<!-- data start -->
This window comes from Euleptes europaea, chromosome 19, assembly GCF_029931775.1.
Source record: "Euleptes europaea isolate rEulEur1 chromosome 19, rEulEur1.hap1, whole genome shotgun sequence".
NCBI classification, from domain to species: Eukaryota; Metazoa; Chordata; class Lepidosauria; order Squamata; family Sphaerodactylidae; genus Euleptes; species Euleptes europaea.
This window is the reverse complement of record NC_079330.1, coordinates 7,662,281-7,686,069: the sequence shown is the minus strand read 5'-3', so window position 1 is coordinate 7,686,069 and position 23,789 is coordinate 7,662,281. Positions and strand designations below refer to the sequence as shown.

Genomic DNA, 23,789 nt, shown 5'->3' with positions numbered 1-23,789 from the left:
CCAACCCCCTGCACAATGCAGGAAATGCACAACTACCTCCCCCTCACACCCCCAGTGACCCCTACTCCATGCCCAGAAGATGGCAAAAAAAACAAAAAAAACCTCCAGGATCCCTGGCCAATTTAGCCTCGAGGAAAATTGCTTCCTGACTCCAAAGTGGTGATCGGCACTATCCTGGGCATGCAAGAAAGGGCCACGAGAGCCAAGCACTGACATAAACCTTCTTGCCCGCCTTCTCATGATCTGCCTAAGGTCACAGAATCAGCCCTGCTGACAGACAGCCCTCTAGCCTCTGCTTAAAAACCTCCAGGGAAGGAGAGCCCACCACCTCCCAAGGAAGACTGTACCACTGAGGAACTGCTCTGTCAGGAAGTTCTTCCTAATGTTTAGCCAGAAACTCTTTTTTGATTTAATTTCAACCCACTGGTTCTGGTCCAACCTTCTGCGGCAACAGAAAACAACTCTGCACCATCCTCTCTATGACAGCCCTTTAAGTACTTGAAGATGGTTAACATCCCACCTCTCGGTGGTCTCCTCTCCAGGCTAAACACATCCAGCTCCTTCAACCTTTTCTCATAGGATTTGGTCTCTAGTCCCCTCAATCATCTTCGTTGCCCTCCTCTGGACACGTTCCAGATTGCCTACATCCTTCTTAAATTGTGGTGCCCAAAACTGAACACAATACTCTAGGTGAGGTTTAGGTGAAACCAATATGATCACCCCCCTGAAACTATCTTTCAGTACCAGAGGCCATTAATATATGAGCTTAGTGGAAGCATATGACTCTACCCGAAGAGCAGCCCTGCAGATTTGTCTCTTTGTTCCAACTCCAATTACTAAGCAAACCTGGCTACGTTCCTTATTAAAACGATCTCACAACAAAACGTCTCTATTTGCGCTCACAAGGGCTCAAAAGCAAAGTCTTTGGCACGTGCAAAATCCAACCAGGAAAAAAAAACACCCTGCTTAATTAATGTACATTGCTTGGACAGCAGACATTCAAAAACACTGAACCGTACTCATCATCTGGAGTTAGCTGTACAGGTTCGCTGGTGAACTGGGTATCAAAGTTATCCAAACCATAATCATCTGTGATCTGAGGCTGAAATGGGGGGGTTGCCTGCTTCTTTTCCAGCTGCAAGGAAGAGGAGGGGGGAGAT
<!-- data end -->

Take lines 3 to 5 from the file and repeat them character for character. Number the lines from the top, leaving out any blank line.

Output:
NCBI classification, from domain to species: Eukaryota; Metazoa; Chordata; class Lepidosauria; order Squamata; family Sphaerodactylidae; genus Euleptes; species Euleptes europaea.
This window is the reverse complement of record NC_079330.1, coordinates 7,662,281-7,686,069: the sequence shown is the minus strand read 5'-3', so window position 1 is coordinate 7,686,069 and position 23,789 is coordinate 7,662,281. Positions and strand designations below refer to the sequence as shown.

Genomic DNA, 23,789 nt, shown 5'->3' with positions numbered 1-23,789 from the left: